Former Mexican official involved in corruption will remain silent

by the El Reportero‘s wire services


Former Secretary of Finance and Foreign Relations of Mexico, Luis Videgaray Caso, reiterated he will remain silent after the arrest of Emilio Lozoya, former director of PEMEX, who is accused of corruption.

Luis Videgaray Caso, an important official under Enrique Peña Nieto (2012-2018), is currently living in Cambridge, Mass., United States, and said he will also stay away from the media.

Lozoya allegedly confessed some details about a series of bribes received by the Brazilian company Odebrecht to finance Enrique Peña Nieto’s presidential campaign, of which Luis Videgaray was coordinator, as well as million dollar payments to lawmakers to achieve approval of the energy reform promoted by Videgaray.

Lozoya is also accused of the irregular purchase of the agronitrogenated fertilizers company from Altos Hornos de México, an operation that would have diverted at least $200 million to accounts linked to former director of PEMEX and his family.

Lozoya has said he did not act alone and his former lawyer, Javier Coello Trejo, insisted that former President Enrique Peña Nieto, as well as former secretaries Luis Videgaray and Pedro Joaquín Coldwell, should be also called to testify.


Bolsonaro allies’ social media accounts suspended

On 24 July, Twitter and Facebook suspended the accounts of 16 prominent allies of Brazil’s President Jair Bolsonaro, following a supreme court (STF) ruling that they had been using the social media platforms to disseminate ‘fake news’ and threats against the court.


In brief: Peru faces renewed mining protests

Protesters in Peru’s Espinar province, in the southern region of Cusco, have demanded compensation from British multinational mining company Glencore, to help local communities cope with the coronavirus (Covid-19) pandemic.

Glencore’s Antapaccay copper mine has faced considerable criticism since operations began in 2012, but the past week has seen renewed protests and even sabotage attempts, adding weight to the central demand that the company pay local communities PEN1,000 (US$284) per person, as compensation for environmental damage and the extraction of resources.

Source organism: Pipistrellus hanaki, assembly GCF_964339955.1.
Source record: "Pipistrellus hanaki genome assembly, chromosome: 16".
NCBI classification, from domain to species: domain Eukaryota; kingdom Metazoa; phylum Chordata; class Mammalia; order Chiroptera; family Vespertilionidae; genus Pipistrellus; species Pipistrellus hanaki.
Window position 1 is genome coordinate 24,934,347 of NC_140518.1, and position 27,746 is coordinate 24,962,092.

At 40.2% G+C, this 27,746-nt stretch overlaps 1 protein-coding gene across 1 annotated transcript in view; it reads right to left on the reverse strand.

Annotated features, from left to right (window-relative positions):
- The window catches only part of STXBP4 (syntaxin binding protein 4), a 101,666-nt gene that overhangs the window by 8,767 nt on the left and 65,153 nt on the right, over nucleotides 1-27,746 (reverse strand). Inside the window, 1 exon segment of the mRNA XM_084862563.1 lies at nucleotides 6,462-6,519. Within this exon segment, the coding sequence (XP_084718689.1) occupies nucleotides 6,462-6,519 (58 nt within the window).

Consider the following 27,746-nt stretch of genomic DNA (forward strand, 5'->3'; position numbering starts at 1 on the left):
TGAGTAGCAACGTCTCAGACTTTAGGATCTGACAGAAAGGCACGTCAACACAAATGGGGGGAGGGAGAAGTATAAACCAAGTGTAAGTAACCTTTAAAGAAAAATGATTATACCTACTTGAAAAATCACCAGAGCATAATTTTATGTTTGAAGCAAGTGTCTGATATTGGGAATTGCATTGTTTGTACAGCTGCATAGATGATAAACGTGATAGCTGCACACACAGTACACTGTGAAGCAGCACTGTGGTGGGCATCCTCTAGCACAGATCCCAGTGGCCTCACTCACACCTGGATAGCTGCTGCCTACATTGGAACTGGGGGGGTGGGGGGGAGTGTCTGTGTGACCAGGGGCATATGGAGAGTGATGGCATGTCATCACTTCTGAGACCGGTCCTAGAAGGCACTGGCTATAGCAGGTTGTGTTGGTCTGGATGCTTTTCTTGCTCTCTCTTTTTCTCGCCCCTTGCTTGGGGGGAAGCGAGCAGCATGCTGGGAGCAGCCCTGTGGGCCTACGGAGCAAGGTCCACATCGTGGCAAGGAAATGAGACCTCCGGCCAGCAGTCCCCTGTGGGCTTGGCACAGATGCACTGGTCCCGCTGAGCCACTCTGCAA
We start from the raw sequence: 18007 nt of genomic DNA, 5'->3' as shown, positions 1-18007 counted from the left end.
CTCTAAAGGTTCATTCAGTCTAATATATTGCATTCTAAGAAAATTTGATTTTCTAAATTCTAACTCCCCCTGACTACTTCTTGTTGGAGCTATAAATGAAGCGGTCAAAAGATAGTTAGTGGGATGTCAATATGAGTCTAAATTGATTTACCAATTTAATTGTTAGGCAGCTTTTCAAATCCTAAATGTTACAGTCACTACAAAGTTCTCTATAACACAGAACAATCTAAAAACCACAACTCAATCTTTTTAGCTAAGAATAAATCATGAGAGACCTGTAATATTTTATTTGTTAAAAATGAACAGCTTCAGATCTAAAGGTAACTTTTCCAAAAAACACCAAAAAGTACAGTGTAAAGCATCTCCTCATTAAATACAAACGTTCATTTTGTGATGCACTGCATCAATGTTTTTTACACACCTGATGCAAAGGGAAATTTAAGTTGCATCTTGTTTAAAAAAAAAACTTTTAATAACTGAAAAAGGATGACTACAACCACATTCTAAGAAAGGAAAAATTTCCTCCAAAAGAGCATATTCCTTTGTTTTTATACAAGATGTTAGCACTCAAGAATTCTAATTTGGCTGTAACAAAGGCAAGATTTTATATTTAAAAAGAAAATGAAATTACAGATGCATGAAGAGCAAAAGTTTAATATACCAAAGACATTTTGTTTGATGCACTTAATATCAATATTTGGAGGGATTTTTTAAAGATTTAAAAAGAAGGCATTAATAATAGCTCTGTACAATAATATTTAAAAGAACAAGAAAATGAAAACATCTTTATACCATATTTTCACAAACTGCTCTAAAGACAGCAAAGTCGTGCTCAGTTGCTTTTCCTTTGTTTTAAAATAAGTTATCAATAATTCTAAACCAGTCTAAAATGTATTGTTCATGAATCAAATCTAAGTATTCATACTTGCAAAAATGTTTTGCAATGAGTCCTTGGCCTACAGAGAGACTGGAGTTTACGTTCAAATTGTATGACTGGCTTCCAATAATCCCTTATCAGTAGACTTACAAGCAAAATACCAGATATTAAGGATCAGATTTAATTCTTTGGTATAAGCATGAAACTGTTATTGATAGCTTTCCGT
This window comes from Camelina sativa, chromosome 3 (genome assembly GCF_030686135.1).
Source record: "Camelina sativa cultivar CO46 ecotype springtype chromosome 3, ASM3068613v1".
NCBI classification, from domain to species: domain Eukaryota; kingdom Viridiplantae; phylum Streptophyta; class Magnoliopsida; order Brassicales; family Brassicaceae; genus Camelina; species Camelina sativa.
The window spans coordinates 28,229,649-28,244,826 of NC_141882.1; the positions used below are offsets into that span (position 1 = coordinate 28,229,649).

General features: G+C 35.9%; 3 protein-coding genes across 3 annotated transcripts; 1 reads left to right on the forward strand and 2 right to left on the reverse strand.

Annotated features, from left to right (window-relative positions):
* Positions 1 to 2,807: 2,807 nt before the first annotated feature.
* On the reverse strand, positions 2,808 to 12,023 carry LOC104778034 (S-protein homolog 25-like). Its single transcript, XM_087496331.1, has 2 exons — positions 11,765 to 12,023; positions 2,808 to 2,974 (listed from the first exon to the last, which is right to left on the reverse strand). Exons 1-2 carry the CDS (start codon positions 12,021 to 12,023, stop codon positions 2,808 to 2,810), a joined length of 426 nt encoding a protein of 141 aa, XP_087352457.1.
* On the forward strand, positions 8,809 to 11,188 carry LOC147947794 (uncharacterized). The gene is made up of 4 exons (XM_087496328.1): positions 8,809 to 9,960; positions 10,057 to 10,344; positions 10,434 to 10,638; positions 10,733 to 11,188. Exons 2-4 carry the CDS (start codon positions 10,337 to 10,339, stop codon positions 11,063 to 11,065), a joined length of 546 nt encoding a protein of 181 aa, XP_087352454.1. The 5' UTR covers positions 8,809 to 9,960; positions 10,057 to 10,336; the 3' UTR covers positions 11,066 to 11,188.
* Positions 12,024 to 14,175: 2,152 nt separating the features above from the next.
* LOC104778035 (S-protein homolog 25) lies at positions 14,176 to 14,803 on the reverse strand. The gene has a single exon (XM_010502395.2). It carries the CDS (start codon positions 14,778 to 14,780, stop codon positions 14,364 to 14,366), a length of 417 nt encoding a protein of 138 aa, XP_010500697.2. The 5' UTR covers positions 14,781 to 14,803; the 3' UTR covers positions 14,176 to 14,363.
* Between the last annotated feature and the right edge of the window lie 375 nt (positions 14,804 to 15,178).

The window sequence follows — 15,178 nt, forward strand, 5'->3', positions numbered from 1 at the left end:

Similar protests have been reported elsewhere in Peru since the country’s main mining union (FNTMMSP) called on 21 July for members to prepare to take action in response to the loss of jobs in the mining sector, and to the spread of infection among those still working, due to inadequate sanitary protections.

FNTMMSP’s request for a “necessary and urgent dialogue” with the mining companies and the Peruvian government has not yet received a response; negotiations between local authorities in Espinar and the central government broke down last week, with the government insisting that violence must stop before talks can continue.


In brief: Panama to reassign funds for Central American & Caribbean Games

Panama’s President Laurentino Cortizo has announced that Panama has pulled out of hosting the Central American and Caribbean Games in 2022 due to the economic impact of the coronavirus (Covid-19) pandemic.

Panama would need to invest around US$300m to host the games, resources which will now be redirected towards healthcare. Cortizo added that all the sports infrastructure projects would have been in Panama province, where the capital Panama City is located, which has registered many of the Covid-19 cases.

In response to the announcement, Panama’s Olympic Committee (COP) declared it was “shocked”, adding that the COP is convinced of the legacy and impact that [the Games] represent, not only for sport but for Panamanian society in general.


Despite judge’s order, migrant children remain detained amid COVID outbreak

“It’s preposterous,” said a former ICE official who served during both the Obama and Trump administrations. “There’s no reason other than cruelty.”

Nearly a month after a federal judge ruled the Trump administration must release migrant children “with all deliberate speed” from Immigration and Customs Enforcement detention centers because of COVID-19, 346 parents and children are detained in facilities with outbreaks and court filings show releases remain rare.

When U.S. District Judge Dolly Gee ordered the release of children detained with their parents in late June, she was explicit in her reasoning. The ICE facilities, she said, were “‘on fire’ and there is no more time for half measures.”